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Archaeological investigation of the ground floor interior in tower „C“ of the Veliki Tabor castle in 2009

Ivana Hirschler ; Croatian Conservation Institute, Department for Archaeology, Zagreb, Croatia
Vinko Madiraca   ORCID icon

Puni tekst: hrvatski, pdf (7 MB) str. 223-237 preuzimanja: 490* citiraj
APA 6th Edition
Hirschler, I. i Madiraca, V. (2011). Arheološko istraživanje unutrašnjosti prizemlja kule »C« dvora Veliki Tabor 2009. godine. Portal, (2.), 223-237. Preuzeto s
MLA 8th Edition
Hirschler, Ivana i Vinko Madiraca. "Arheološko istraživanje unutrašnjosti prizemlja kule »C« dvora Veliki Tabor 2009. godine." Portal, vol. , br. 2., 2011, str. 223-237. Citirano 06.06.2020.
Chicago 17th Edition
Hirschler, Ivana i Vinko Madiraca. "Arheološko istraživanje unutrašnjosti prizemlja kule »C« dvora Veliki Tabor 2009. godine." Portal , br. 2. (2011): 223-237.
Hirschler, I., i Madiraca, V. (2011). 'Arheološko istraživanje unutrašnjosti prizemlja kule »C« dvora Veliki Tabor 2009. godine', Portal, (2.), str. 223-237. Preuzeto s: (Datum pristupa: 06.06.2020.)
Hirschler I, Madiraca V. Arheološko istraživanje unutrašnjosti prizemlja kule »C« dvora Veliki Tabor 2009. godine. Portal [Internet]. 2011 [pristupljeno 06.06.2020.];(2.):223-237. Dostupno na:
I. Hirschler i V. Madiraca, "Arheološko istraživanje unutrašnjosti prizemlja kule »C« dvora Veliki Tabor 2009. godine", Portal, vol., br. 2., str. 223-237, 2011. [Online]. Dostupno na: [Citirano: 06.06.2020.]

Veliki Tabor castle is one of the best preserved fortresses in continental Croatia. In the course of many centuries it changed owners and underwent numerous alterations and upgrades. The castle is structured around the late Gothic tower and palace, surrounded by the early 16th century Renaissance ring of defense in the form of a horse-shoe, comprising four towers. Historical sources mention Veliki Tabor for the first time in 1502, that is, we find it in the documents which accompanied Ivaniš Korvin’s donation of the castle to the noble family Rattkay. However, the original builders of the tower and the palace remain unknown. Fortresses appeared on the Croatian territory in the 13th and 14 century. Land Archaeology Department of the Croatian Conservation Institute conducted archaeological research in the tower “C” ground foor in the summer of 2009, and the works were financed by the Ministry of Culture as a part of the project that envisaged several years of conservation and restoration work on it. Archaeological excavations in the interior of the tower “C” ground foor, in terms of the layout, the smallest of the four towers, were aimed at its western and eastern part all the way to the level of the sterile humus layer of marl, while its central part remained only superficially explored for static security reasons. Excavations in the eastern part led to the discovery of a layer of baked earth, originating from the structure defined as a fireplace. Radiocarbon analysis dated it to the period between the second half of the 13th and the end of the 14th century. South of the fireplace, remains of the former wooden palisade fence were found. Movable archaeological finds from tower “C” originate from the period between the late 14th and early 16th century. Although the excavated surface of the tower is small compared to the previously explored area of the Veliki Tabor castle, it seems that the research in the tower resulted in an array of new and interesting information.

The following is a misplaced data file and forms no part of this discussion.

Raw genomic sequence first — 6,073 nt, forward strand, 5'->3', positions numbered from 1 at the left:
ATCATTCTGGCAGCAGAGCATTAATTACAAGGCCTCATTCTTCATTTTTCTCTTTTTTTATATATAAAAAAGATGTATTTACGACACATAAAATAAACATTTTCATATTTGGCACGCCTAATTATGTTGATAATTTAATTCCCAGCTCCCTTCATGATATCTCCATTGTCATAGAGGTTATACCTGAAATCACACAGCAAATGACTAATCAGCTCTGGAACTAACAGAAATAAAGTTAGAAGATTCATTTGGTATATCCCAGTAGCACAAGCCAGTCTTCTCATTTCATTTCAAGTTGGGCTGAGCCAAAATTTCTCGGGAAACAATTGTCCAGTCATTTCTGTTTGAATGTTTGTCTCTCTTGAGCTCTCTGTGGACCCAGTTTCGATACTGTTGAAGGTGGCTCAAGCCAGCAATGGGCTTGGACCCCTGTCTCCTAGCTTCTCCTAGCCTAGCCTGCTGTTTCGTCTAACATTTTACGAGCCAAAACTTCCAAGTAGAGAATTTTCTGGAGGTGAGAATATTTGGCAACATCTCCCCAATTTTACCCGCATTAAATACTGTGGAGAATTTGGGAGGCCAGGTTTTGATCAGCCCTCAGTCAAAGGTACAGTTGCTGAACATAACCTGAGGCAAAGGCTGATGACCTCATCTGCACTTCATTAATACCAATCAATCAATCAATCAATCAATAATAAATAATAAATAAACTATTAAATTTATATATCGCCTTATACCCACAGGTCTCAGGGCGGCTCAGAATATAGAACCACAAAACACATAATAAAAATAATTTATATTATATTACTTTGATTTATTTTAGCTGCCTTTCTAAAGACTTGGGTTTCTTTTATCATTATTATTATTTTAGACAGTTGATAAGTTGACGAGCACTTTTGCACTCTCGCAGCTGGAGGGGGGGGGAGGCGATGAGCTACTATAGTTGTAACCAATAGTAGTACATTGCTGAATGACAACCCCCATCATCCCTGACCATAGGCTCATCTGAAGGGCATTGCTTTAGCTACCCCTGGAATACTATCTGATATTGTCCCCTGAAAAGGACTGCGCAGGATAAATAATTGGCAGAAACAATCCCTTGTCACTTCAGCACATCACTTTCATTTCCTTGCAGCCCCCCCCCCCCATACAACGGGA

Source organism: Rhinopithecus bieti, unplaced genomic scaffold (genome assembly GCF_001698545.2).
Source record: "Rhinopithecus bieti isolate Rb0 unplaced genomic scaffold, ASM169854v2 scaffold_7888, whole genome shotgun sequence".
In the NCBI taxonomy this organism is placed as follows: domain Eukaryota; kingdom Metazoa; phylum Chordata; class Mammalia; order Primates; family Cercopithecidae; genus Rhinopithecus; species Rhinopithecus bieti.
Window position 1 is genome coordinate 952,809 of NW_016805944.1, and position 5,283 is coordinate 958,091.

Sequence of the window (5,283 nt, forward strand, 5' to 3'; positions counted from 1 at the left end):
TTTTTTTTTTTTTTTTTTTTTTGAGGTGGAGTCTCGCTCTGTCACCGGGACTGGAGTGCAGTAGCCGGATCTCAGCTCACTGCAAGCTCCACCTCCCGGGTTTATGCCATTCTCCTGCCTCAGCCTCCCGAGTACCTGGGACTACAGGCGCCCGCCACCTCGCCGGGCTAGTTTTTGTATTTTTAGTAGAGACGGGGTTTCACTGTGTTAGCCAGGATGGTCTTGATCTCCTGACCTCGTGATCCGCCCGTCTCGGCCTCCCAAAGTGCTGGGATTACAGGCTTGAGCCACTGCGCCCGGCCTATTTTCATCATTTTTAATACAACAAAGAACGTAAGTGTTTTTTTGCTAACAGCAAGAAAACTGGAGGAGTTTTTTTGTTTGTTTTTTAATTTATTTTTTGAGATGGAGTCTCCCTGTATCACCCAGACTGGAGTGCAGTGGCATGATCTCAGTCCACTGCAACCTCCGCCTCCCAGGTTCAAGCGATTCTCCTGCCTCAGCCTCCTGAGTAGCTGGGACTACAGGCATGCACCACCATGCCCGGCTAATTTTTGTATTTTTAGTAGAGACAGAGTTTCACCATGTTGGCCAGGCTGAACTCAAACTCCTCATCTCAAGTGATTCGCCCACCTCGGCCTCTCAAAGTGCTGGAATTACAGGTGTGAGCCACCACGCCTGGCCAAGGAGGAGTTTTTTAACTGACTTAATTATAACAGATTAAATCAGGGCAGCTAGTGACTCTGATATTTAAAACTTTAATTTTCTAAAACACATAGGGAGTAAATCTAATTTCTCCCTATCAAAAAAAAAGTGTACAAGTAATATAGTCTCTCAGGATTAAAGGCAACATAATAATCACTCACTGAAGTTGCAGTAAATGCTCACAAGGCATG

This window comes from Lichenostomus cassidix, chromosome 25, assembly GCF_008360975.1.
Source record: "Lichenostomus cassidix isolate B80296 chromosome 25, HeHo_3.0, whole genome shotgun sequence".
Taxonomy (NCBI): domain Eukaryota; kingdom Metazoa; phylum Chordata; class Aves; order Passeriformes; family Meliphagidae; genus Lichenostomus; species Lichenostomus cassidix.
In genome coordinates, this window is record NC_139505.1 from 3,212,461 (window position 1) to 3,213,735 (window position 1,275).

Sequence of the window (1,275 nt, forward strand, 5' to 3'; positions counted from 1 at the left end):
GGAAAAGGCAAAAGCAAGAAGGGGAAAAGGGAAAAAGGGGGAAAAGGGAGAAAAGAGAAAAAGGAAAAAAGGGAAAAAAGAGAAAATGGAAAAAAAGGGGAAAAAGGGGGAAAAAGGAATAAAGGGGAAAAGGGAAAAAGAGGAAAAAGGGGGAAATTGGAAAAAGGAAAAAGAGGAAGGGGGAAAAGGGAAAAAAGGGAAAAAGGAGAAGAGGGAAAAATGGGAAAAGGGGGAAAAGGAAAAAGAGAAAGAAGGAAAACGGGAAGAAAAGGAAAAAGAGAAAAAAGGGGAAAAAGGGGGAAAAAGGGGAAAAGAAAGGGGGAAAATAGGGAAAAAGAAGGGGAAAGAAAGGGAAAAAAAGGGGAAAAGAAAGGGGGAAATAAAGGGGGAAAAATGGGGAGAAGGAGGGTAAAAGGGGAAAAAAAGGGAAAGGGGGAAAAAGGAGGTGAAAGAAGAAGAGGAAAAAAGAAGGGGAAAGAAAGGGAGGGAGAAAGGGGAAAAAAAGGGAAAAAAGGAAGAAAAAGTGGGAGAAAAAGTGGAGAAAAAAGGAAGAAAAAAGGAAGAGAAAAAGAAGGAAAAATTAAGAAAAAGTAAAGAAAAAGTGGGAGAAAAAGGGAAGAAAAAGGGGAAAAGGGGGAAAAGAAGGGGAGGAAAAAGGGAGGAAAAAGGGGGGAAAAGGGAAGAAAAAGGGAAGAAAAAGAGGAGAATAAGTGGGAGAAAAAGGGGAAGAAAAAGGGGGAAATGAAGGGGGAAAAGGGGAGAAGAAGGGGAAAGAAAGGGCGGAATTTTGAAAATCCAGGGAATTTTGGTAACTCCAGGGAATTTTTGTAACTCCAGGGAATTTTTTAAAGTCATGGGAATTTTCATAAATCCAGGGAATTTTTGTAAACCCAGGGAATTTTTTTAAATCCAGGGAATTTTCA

Most finds are fragments of coarse pottery intended for everyday use. Its forms, and the way they are decorated, belong to a common inventory of late medieval pottery. Also featured are more luxurious, imported specimens, such as the fragments of Spanish majolica and Celje style glasses. The finds include fragments of a ceramic pot with seals around the perimeter, belonging to Austrian ceramics. Other ceramic, metal and glass finds belong to the usual inventory of late medieval forts, old towns and also villages. Fragments of simple bowl-shaped tiles, ceramic tiles, glass window panes, a bronze thimble for sewing, tile fittings, iron crossbow arrowheads and rife ammunition provide interesting information about what a late medieval city looked like, but they also tell us about some activities that must have taken place there. A special find from tower “C” is the silver one-sided pfennig that was minted in Salzburg in 1508 for Leonhard von Keutschach (1495–1519). The treated material is closest to the analogies found in the Vrbovec burg. Numerous analogies come from the wider area of Slovenia, Serbia, Austria and Hungary. The luxurious life of the nobility of the time is signalled by the remains of delicacy sea shells and snail shells they feasted on. The layers these finds originate from probably entered the tower during its construction in the early 16th century, when former waste material was used for levelling. Most of the movable items should be placed in the 15th century which, as seen by numerous similarities between the archaeological finds, was marked by the great influence the Counts of Celje had on our region.

Ključne riječi
medieval; gothic; aristocratic fortress; ceramics; palisade; Croatia; Zagorje

Hrčak ID: 106278



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